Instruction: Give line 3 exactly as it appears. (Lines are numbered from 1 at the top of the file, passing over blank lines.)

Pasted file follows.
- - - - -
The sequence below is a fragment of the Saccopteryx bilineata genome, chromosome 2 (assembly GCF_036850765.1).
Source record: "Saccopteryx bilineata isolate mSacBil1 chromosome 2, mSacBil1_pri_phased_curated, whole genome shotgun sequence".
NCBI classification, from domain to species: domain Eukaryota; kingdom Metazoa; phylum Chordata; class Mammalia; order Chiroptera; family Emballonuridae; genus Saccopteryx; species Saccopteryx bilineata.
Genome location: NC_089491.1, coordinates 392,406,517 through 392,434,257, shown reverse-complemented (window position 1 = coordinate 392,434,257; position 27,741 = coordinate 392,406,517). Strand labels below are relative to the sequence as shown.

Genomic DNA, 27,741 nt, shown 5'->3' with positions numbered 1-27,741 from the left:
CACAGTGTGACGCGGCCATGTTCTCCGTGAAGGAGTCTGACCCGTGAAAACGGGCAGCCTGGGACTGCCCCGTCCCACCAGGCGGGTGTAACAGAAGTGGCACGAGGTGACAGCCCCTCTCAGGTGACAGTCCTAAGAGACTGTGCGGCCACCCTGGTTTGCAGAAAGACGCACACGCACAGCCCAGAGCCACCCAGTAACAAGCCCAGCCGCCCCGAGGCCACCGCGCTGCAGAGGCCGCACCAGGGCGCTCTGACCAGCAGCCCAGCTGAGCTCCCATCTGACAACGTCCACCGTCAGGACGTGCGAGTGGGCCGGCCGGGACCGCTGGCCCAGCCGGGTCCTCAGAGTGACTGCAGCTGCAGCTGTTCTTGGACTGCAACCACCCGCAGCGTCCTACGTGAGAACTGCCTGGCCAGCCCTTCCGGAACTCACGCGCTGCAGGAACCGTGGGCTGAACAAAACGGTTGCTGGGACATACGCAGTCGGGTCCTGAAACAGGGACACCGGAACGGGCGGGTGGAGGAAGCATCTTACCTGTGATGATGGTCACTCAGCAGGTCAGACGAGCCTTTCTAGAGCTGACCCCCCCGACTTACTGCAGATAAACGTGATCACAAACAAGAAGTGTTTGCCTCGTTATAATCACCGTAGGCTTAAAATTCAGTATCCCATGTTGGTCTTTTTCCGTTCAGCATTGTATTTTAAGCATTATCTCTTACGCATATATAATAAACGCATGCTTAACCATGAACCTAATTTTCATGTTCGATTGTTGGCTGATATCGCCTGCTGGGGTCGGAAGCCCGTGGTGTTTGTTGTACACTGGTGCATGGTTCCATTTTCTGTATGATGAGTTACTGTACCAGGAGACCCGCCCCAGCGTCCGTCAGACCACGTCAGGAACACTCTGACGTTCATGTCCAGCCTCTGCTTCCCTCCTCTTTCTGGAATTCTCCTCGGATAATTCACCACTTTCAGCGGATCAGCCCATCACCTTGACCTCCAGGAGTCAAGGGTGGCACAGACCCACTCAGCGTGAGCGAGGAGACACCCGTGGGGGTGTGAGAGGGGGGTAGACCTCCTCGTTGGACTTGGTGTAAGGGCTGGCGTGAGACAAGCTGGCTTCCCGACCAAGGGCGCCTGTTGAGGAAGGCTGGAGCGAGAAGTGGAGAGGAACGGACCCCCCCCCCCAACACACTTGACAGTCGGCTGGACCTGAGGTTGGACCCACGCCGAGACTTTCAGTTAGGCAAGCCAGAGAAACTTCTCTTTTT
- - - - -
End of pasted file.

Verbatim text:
NCBI classification, from domain to species: domain Eukaryota; kingdom Metazoa; phylum Chordata; class Mammalia; order Chiroptera; family Emballonuridae; genus Saccopteryx; species Saccopteryx bilineata.